Oxfam’s Brussels office has published a report saying that the European Union’s migration policy needs “an urgent shift in direction” in order to respect the EU’s founding values of human rights, in a lobbying effort ahead of the 19-20 October EU summit.
Oxfam, the international confederation of charitable organisations focused on the alleviation of global poverty, published on Wednesday (11 October) a report titled “Beyond ‘Fortress Europe’: principles for a humane EU migration policy”.
Beyond ‘Fortress Europe’: Principles for a humane EU migration policy (Oxfam)https://t.co/8MXZ8dd0v6
— Melissa Julian (@MelissaLJulian) October 11, 2017
The 30-page report finds that the EU and its member states have made almost no effort to increase options for safe and regular migration, and show insufficient concern about the implications that their policies have on the human rights and living conditions of asylum seekers in the EU and at its borders.
The timing of the publication of the report is intended to impact on the 19-20 October EU summit, which will look at a number of pressing issues, including migration, defence, foreign affairs and digitalisation.
After two years of policies directed by the EU Migration Agenda, it is clear that EU institutions and member states have disproportionately focused on blocking irregular migration and reinforcing borders with paying little attention to long-term, sustainable solutions, says the report.
Oxfam has received testimonies of authorities physically attacking migrants at the Hungarian and Croatian borders, women and children being exposed to the risk of abuse in migration “hotspots” in Greece and Italy, and people being prevented from fleeing torture and rape in Libya, all as a result of EU policies.
The report formulates “guidelines” for dealing with migration, both for external policies and for managing migration inside the EU.
Externally, the first “guideline” is “make development work for people”. The advocacy group calls on donors to take a holistic approach to address crises and chronic problems in the EU neighbourhood. It also warns against the use of development work and humanitarian aid “to tackle migration”. The success of development policies cannot be measured in terms of the number of people crossing or not crossing the borders, Oxfam says.
The report also calls for a continuation of the search and rescue operations in the Mediterranean with the sole objective of saving lives, and supporting such operations by NGOs. In fact, in recent months governments have discouraged NGOs from conducting such operations.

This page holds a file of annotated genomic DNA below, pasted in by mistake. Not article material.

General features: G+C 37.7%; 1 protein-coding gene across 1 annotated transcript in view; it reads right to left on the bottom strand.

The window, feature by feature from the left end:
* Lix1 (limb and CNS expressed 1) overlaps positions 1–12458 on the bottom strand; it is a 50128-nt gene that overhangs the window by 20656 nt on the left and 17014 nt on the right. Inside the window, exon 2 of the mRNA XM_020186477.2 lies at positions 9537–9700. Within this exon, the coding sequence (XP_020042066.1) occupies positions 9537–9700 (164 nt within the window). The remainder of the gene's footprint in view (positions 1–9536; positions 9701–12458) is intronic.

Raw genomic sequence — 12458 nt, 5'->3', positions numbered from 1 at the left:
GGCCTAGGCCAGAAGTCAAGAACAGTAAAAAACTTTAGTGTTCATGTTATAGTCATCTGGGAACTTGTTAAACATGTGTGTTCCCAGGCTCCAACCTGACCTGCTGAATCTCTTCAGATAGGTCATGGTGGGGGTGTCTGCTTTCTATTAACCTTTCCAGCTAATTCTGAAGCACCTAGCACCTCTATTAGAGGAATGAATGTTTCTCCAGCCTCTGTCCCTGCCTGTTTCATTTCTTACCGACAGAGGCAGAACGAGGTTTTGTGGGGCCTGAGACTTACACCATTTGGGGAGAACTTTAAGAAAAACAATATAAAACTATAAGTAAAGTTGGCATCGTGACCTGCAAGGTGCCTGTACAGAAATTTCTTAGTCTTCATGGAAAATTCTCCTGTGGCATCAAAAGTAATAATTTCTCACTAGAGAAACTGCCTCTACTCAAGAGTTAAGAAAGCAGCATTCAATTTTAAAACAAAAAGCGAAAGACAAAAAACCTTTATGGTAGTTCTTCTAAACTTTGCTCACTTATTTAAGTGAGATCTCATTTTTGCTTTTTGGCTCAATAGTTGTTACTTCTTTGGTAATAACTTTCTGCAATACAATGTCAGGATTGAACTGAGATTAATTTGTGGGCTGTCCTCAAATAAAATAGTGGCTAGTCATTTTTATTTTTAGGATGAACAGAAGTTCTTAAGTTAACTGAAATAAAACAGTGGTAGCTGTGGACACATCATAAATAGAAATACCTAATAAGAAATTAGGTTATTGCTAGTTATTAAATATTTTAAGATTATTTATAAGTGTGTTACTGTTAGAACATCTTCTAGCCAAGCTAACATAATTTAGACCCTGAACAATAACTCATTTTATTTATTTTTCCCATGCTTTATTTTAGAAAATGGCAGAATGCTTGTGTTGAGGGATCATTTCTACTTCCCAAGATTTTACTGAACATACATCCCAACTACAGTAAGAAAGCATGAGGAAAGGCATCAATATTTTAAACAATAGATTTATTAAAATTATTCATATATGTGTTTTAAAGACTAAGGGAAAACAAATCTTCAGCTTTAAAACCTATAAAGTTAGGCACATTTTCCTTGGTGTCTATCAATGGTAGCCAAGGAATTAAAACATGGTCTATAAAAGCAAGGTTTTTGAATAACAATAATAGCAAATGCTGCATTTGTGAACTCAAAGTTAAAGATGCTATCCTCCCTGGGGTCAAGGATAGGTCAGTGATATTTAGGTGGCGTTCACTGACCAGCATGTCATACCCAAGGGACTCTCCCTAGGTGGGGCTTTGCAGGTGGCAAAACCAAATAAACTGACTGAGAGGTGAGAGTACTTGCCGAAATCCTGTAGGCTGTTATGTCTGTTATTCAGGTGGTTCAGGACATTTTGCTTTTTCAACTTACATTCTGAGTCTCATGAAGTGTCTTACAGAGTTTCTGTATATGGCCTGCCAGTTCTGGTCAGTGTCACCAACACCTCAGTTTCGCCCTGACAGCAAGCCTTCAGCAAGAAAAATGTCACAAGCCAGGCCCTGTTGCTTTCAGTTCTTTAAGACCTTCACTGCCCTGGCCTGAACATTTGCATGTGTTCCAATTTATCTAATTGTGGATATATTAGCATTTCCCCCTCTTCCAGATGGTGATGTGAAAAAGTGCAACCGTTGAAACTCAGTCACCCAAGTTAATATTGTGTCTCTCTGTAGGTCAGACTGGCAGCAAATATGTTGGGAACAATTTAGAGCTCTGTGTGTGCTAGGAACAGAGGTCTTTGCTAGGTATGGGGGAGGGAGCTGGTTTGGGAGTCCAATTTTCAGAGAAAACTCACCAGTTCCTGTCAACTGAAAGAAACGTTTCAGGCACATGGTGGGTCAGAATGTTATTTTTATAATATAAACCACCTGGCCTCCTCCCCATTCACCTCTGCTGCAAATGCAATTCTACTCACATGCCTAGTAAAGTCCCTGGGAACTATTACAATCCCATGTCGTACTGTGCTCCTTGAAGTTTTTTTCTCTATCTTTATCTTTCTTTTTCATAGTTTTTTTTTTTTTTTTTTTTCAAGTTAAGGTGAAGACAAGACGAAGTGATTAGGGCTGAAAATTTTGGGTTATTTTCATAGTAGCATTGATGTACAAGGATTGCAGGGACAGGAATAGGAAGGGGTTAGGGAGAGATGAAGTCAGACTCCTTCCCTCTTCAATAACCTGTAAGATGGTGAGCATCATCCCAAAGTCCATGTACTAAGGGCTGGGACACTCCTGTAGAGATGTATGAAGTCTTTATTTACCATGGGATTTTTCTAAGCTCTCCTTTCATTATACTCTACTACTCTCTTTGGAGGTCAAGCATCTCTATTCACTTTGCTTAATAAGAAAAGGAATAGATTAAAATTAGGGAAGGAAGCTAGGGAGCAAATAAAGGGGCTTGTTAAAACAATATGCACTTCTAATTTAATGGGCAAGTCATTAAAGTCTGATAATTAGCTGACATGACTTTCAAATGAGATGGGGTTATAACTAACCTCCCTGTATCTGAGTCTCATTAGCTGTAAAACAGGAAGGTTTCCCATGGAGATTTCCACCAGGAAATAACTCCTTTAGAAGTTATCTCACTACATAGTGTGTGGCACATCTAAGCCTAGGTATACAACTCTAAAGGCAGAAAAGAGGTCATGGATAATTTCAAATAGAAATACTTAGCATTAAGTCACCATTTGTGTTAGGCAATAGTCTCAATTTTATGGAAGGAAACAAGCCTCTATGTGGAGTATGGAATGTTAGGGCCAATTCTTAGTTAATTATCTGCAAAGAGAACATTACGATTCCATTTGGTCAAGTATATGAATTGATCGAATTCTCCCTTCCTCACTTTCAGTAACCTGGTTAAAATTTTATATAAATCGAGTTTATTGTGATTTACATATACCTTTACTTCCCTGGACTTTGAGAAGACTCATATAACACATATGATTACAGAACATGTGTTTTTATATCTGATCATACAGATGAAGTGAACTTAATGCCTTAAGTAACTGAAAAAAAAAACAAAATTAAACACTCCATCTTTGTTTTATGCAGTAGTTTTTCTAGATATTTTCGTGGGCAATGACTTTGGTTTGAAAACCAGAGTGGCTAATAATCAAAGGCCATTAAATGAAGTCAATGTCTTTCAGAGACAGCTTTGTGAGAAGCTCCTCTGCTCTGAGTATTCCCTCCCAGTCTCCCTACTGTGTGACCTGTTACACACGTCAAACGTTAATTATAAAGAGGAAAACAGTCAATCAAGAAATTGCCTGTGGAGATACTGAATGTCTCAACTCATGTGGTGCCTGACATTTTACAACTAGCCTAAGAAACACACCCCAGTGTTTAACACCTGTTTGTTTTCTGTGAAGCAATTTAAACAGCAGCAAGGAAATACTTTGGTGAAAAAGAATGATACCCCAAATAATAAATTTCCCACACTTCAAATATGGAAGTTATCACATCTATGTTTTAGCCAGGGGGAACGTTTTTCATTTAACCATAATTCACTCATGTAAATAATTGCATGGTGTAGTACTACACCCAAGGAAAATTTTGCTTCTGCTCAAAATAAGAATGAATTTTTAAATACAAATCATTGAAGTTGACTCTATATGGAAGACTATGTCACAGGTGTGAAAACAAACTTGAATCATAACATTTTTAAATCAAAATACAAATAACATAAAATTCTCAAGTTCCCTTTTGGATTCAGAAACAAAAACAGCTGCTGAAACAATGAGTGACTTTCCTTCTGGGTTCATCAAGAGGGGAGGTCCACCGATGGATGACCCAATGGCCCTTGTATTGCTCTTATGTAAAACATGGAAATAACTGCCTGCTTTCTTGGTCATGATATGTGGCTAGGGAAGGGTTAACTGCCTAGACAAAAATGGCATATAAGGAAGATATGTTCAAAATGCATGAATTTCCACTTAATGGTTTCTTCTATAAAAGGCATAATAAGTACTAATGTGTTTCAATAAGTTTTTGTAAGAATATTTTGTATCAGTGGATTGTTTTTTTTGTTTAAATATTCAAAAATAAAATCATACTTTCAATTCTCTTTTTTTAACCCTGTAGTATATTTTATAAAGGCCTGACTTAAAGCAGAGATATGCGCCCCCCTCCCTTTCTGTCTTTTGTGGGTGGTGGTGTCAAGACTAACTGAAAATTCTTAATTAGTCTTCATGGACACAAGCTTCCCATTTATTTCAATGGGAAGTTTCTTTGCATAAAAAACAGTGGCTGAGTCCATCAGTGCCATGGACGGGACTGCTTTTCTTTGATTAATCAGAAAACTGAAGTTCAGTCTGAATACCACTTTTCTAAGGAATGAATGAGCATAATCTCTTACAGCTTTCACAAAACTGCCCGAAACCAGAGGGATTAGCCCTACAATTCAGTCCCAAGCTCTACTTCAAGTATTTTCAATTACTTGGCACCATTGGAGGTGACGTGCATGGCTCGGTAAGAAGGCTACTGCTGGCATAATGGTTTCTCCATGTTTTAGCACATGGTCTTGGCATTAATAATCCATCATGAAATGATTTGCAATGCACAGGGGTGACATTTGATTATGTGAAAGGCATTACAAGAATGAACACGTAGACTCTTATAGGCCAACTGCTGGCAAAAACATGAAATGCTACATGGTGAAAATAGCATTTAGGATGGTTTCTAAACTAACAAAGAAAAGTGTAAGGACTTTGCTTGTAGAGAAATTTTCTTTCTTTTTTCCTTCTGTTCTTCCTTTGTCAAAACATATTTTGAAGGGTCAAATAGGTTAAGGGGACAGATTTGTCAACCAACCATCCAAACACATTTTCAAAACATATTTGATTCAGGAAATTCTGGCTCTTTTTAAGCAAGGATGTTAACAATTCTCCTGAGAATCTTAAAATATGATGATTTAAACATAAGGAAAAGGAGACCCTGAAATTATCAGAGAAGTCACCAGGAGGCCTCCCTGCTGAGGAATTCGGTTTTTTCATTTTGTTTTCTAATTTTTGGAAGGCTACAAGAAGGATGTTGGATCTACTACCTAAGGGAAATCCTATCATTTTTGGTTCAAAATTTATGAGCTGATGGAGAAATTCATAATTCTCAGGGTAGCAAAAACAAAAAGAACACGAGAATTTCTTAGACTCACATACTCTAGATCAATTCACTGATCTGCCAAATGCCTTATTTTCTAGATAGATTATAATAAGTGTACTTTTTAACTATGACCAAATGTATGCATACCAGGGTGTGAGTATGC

Oxfam also calls for increased “safe and regular mobility options”. Although the EU is in theory open to opening regular channels for asylum seekers, and also for regular labour migration, very little has been done thus far.
Among the guidelines for managing migration inside the EU, Oxfam appeals against the detention of asylum seekers, which “has become the norm rather than the exception”.
It also demands that families of recognised asylum seekers are helped to reunite, as the EU Dublin regulation foresees. “The definition of family should apply, at a minimum, to young adults who were dependent on the family until prior to displacement, parents, siblings, in-laws and any dependent relative,” the report says.
Speaking to journalists, Natalia Alonso, Oxfam International’s deputy director for advocacy and campaigns, said that migration could be managed in a different way, respecting human rights.
Alonso insisted that it was possible to “change the narrative” and convey the message that migration could have a positive impact on societies in EU countries.
EURACTIV questioned Oxfam’s rather generous definition of members of families qualified for family reunion. In a lenthy answer, Oxfam representatives explained family reunion was in the interest of both refugees and western societies, as it helped their integration, and that there was no danger that the number of recently arrived migrants in Europe could increase sevenfold via family reunifications, as some were suggesting.